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Principles of

Principles OF DESIGN

Balance in design is the distribution of elements across the
design. Balance is a visual interpretation of gravity in the
design. Large, dense elements appear to be heavier while
smaller elements appear to be lighter. You can balance
designs in two ways:

symmetrical balance
asymmetrical balance
Use of Balance in Design:
Symmetrical balance is achieved by placing elements in a very even
fashion in the design. If you have a large, heavy element on the right
side, you'll have a matching heavy element on the left. Centering is
the easiest way to get a symmetrically balanced page

Asymmetrically balanced can be more challenging
to design - as they don't have elements matched
across the centerline of the design. For example,
you might have a large element placed very close
to the centerline of the design. To balance it
asymmetrically, you might have a small element
farther away from the centerline. If you think of
your design as being on a teeter-totter or seesaw,
a lighter element can balance a heavier one by
being further away from the center of gravity. You
can also use color or texture to balance an
ASYMMETRICAL asymmetrical design.
Gradation of size and direction produce linear
perspective. Gradation of colour from warm to cool and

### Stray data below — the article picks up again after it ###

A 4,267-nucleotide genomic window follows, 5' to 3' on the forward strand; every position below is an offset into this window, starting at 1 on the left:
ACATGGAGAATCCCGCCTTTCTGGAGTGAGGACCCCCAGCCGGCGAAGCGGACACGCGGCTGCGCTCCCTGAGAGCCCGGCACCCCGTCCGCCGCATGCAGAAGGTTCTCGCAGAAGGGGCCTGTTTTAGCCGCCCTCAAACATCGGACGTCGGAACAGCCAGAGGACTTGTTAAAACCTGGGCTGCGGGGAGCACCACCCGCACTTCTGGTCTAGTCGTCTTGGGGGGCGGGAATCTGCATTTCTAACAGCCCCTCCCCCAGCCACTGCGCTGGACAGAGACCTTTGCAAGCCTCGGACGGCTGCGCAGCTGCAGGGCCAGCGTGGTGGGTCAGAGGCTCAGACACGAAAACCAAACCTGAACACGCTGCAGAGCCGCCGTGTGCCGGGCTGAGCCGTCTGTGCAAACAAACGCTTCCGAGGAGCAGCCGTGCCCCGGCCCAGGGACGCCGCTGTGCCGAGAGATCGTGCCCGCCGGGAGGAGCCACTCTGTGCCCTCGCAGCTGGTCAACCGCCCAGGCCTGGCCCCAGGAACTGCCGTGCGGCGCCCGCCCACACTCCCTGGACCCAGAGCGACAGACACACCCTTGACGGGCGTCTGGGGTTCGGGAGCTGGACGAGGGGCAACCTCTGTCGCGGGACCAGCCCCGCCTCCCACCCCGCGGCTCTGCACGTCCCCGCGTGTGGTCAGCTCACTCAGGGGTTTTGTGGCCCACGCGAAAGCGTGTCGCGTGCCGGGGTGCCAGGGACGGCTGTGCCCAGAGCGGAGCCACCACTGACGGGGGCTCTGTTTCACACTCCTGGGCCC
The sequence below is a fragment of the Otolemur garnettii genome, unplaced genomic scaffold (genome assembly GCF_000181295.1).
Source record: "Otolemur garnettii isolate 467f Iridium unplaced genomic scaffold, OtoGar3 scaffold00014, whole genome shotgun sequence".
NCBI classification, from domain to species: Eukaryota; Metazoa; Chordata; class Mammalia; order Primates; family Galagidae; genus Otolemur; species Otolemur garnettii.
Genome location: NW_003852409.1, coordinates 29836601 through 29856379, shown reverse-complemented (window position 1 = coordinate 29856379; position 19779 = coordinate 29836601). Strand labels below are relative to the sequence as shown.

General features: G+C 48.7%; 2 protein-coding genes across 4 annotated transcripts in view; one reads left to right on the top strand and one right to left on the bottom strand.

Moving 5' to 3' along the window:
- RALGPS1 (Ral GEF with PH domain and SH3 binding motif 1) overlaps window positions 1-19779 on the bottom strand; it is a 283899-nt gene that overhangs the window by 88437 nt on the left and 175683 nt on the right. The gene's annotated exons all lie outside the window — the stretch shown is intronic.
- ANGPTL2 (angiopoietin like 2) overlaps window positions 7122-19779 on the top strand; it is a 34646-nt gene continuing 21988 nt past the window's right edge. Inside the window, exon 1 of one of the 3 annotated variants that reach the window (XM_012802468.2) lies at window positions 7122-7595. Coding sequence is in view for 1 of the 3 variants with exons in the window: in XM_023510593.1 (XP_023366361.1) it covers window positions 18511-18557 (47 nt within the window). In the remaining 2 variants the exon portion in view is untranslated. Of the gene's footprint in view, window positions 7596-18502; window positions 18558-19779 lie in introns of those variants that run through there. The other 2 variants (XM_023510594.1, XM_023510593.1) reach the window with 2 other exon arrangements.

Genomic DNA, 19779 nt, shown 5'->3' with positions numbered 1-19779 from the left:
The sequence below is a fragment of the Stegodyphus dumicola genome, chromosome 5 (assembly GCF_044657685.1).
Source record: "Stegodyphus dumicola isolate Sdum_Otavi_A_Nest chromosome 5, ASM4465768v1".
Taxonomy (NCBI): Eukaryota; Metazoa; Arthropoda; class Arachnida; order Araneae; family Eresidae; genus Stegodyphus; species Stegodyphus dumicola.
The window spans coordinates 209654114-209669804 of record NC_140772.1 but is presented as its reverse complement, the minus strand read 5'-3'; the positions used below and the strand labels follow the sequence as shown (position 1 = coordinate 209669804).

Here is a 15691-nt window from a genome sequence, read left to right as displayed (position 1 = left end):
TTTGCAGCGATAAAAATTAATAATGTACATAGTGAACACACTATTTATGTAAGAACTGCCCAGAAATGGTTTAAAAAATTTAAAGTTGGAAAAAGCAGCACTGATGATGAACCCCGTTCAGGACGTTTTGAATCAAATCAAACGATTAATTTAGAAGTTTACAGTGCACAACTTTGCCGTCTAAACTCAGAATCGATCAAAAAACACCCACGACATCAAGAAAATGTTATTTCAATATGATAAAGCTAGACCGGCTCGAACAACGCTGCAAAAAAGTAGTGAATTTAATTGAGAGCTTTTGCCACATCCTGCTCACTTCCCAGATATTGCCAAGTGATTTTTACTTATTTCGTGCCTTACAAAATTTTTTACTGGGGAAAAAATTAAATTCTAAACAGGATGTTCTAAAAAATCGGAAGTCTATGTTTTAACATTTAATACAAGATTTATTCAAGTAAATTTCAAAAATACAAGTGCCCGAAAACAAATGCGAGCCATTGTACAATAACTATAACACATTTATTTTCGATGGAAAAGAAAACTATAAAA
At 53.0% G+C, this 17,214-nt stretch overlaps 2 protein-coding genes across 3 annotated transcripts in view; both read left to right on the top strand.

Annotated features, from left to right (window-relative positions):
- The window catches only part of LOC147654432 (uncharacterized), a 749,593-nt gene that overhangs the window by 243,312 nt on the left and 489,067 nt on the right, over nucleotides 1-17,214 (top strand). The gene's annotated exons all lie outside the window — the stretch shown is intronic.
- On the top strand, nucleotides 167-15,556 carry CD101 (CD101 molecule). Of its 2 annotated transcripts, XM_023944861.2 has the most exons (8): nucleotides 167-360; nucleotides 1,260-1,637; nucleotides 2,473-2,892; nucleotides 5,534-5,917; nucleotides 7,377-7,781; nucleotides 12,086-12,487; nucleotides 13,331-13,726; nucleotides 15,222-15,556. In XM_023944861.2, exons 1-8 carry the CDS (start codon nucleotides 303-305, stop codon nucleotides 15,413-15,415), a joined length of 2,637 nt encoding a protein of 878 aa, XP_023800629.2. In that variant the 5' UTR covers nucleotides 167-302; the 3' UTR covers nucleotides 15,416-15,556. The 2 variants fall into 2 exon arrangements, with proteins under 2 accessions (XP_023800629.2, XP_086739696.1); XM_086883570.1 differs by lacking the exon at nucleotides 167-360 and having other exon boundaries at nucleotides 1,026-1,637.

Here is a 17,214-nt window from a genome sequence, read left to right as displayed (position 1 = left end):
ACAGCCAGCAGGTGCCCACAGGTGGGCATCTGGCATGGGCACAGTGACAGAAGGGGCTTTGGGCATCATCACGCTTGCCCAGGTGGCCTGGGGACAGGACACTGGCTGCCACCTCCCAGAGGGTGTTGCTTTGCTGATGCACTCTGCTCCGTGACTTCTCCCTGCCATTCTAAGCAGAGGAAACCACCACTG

tone from dark to light produce aerial perspective.
Gradation can add interest and movement to a shape. A
gradation from dark to light will cause the eye to move
along a shape.
The principle of repetition states that you repeat some
aspect of the design throughout the entire piece. The
repetitive element may be a bold font, a thick rule (line),
a certain bullet, color, design element, particular format,
spatial relationships, etc. It can be anything that a
reader will visually recognize.
Contrast is the juxtaposition of opposing elements eg.
opposite colours on the colour wheel - red / green, blue /
orange etc. Contrast in tone or value - light / dark. Contrast
in direction - horizontal / vertical. The major contrast in a
painting should be located at the center of interest. Too
much contrast scattered throughout a painting can destroy
unity and make a work difficult to look at. Unless a feeling of
chaos and confusion are what you are seeking, it is a good
idea to carefully consider where to place your areas of
maximum contrast.
Harmony in visual design means all parts of the visual image
relate to and complement each other. Harmony pulls the
pieces of a visual image together.
Dominance refers to areas of interest that guides the
eye into and out of the image through the use of
sequence of various levels of focal points, primary focal
point, secondary, etc. Emphasis or dominance of an
object can be increased by making the object larger,
more sophisticated, more ornate, use of colour , by
placing it in the foreground, or standout visually more
than other objects in a project.
Unity is the final result in a composition when all the
design elements work harmoniously together giving
the viewer a satisfying sense of belonging and
relationship. You know unity has been achieved when all
aspects of the design complement one another rather
than compete for attention. Unity is the relationship
among the elements of a visual that helps all the
elements function together. Unity gives a sense of
oneness to a visual image.

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